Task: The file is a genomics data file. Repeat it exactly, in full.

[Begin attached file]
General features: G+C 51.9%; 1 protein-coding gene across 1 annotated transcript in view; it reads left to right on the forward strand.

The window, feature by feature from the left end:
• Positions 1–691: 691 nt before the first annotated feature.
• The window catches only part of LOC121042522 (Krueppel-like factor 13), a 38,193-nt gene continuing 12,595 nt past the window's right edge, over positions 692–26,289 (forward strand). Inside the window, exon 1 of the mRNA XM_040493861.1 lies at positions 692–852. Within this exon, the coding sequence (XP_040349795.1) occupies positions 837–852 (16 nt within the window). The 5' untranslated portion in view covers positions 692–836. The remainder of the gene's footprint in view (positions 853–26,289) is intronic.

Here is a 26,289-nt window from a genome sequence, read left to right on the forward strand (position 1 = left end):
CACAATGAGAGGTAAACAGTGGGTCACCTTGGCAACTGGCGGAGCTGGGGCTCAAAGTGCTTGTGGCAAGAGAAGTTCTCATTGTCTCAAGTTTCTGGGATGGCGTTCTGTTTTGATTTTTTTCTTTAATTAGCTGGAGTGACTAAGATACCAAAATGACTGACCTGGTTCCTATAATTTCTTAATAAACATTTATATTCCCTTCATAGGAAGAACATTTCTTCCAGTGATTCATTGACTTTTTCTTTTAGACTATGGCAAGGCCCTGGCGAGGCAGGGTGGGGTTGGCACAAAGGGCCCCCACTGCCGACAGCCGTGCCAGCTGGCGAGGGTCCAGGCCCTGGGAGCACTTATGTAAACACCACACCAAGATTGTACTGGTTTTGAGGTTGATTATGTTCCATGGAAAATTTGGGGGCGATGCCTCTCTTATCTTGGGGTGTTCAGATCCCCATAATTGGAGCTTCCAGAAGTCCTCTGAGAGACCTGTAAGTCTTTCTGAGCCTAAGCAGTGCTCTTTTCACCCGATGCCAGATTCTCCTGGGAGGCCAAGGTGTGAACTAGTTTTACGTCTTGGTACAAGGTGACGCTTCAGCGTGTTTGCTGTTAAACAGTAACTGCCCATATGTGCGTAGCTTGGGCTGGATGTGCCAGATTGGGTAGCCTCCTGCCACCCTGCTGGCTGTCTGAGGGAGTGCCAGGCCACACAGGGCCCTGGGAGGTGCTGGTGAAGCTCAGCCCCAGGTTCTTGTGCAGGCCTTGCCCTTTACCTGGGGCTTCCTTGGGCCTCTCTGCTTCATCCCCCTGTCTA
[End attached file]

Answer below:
General features: G+C 51.9%; 1 protein-coding gene across 1 annotated transcript in view; it reads left to right on the forward strand.

The window, feature by feature from the left end:
• Positions 1–691: 691 nt before the first annotated feature.
• The window catches only part of LOC121042522 (Krueppel-like factor 13), a 38,193-nt gene continuing 12,595 nt past the window's right edge, over positions 692–26,289 (forward strand). Inside the window, exon 1 of the mRNA XM_040493861.1 lies at positions 692–852. Within this exon, the coding sequence (XP_040349795.1) occupies positions 837–852 (16 nt within the window). The 5' untranslated portion in view covers positions 692–836. The remainder of the gene's footprint in view (positions 853–26,289) is intronic.

Here is a 26,289-nt window from a genome sequence, read left to right on the forward strand (position 1 = left end):
CACAATGAGAGGTAAACAGTGGGTCACCTTGGCAACTGGCGGAGCTGGGGCTCAAAGTGCTTGTGGCAAGAGAAGTTCTCATTGTCTCAAGTTTCTGGGATGGCGTTCTGTTTTGATTTTTTTCTTTAATTAGCTGGAGTGACTAAGATACCAAAATGACTGACCTGGTTCCTATAATTTCTTAATAAACATTTATATTCCCTTCATAGGAAGAACATTTCTTCCAGTGATTCATTGACTTTTTCTTTTAGACTATGGCAAGGCCCTGGCGAGGCAGGGTGGGGTTGGCACAAAGGGCCCCCACTGCCGACAGCCGTGCCAGCTGGCGAGGGTCCAGGCCCTGGGAGCACTTATGTAAACACCACACCAAGATTGTACTGGTTTTGAGGTTGATTATGTTCCATGGAAAATTTGGGGGCGATGCCTCTCTTATCTTGGGGTGTTCAGATCCCCATAATTGGAGCTTCCAGAAGTCCTCTGAGAGACCTGTAAGTCTTTCTGAGCCTAAGCAGTGCTCTTTTCACCCGATGCCAGATTCTCCTGGGAGGCCAAGGTGTGAACTAGTTTTACGTCTTGGTACAAGGTGACGCTTCAGCGTGTTTGCTGTTAAACAGTAACTGCCCATATGTGCGTAGCTTGGGCTGGATGTGCCAGATTGGGTAGCCTCCTGCCACCCTGCTGGCTGTCTGAGGGAGTGCCAGGCCACACAGGGCCCTGGGAGGTGCTGGTGAAGCTCAGCCCCAGGTTCTTGTGCAGGCCTTGCCCTTTACCTGGGGCTTCCTTGGGCCTCTCTGCTTCATCCCCCTGTCTA